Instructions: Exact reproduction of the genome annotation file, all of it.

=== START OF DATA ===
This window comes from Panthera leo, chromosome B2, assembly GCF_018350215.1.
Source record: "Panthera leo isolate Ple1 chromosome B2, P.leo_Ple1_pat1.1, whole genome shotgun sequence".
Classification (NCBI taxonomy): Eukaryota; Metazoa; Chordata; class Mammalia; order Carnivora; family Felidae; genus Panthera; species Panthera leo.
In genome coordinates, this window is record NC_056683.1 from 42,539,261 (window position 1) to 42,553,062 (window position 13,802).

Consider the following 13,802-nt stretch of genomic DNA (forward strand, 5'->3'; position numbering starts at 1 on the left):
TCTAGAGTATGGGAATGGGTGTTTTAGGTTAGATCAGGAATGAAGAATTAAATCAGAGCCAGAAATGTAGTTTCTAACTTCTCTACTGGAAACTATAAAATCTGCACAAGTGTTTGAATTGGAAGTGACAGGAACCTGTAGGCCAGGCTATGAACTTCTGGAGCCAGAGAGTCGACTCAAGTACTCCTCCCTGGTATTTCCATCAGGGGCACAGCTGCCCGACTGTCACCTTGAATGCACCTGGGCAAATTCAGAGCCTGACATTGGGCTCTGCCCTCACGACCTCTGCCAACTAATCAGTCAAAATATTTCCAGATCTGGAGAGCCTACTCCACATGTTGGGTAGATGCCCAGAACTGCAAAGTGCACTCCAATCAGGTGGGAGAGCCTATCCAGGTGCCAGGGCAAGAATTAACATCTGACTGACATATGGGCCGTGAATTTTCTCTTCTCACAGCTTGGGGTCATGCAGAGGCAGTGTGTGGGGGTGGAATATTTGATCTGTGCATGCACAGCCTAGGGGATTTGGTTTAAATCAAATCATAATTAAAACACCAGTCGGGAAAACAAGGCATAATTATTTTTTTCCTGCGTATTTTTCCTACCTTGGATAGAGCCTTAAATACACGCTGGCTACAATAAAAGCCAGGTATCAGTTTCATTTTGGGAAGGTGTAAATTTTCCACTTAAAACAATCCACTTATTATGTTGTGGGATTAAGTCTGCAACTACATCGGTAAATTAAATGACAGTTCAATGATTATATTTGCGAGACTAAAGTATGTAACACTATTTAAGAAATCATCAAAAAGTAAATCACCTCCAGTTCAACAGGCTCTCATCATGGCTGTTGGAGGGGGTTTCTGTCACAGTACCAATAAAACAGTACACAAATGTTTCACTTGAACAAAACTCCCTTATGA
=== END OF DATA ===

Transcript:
This window comes from Panthera leo, chromosome B2, assembly GCF_018350215.1.
Source record: "Panthera leo isolate Ple1 chromosome B2, P.leo_Ple1_pat1.1, whole genome shotgun sequence".
Classification (NCBI taxonomy): Eukaryota; Metazoa; Chordata; class Mammalia; order Carnivora; family Felidae; genus Panthera; species Panthera leo.
In genome coordinates, this window is record NC_056683.1 from 42,539,261 (window position 1) to 42,553,062 (window position 13,802).

Consider the following 13,802-nt stretch of genomic DNA (forward strand, 5'->3'; position numbering starts at 1 on the left):
TCTAGAGTATGGGAATGGGTGTTTTAGGTTAGATCAGGAATGAAGAATTAAATCAGAGCCAGAAATGTAGTTTCTAACTTCTCTACTGGAAACTATAAAATCTGCACAAGTGTTTGAATTGGAAGTGACAGGAACCTGTAGGCCAGGCTATGAACTTCTGGAGCCAGAGAGTCGACTCAAGTACTCCTCCCTGGTATTTCCATCAGGGGCACAGCTGCCCGACTGTCACCTTGAATGCACCTGGGCAAATTCAGAGCCTGACATTGGGCTCTGCCCTCACGACCTCTGCCAACTAATCAGTCAAAATATTTCCAGATCTGGAGAGCCTACTCCACATGTTGGGTAGATGCCCAGAACTGCAAAGTGCACTCCAATCAGGTGGGAGAGCCTATCCAGGTGCCAGGGCAAGAATTAACATCTGACTGACATATGGGCCGTGAATTTTCTCTTCTCACAGCTTGGGGTCATGCAGAGGCAGTGTGTGGGGGTGGAATATTTGATCTGTGCATGCACAGCCTAGGGGATTTGGTTTAAATCAAATCATAATTAAAACACCAGTCGGGAAAACAAGGCATAATTATTTTTTTCCTGCGTATTTTTCCTACCTTGGATAGAGCCTTAAATACACGCTGGCTACAATAAAAGCCAGGTATCAGTTTCATTTTGGGAAGGTGTAAATTTTCCACTTAAAACAATCCACTTATTATGTTGTGGGATTAAGTCTGCAACTACATCGGTAAATTAAATGACAGTTCAATGATTATATTTGCGAGACTAAAGTATGTAACACTATTTAAGAAATCATCAAAAAGTAAATCACCTCCAGTTCAACAGGCTCTCATCATGGCTGTTGGAGGGGGTTTCTGTCACAGTACCAATAAAACAGTACACAAATGTTTCACTTGAACAAAACTCCCTTATGA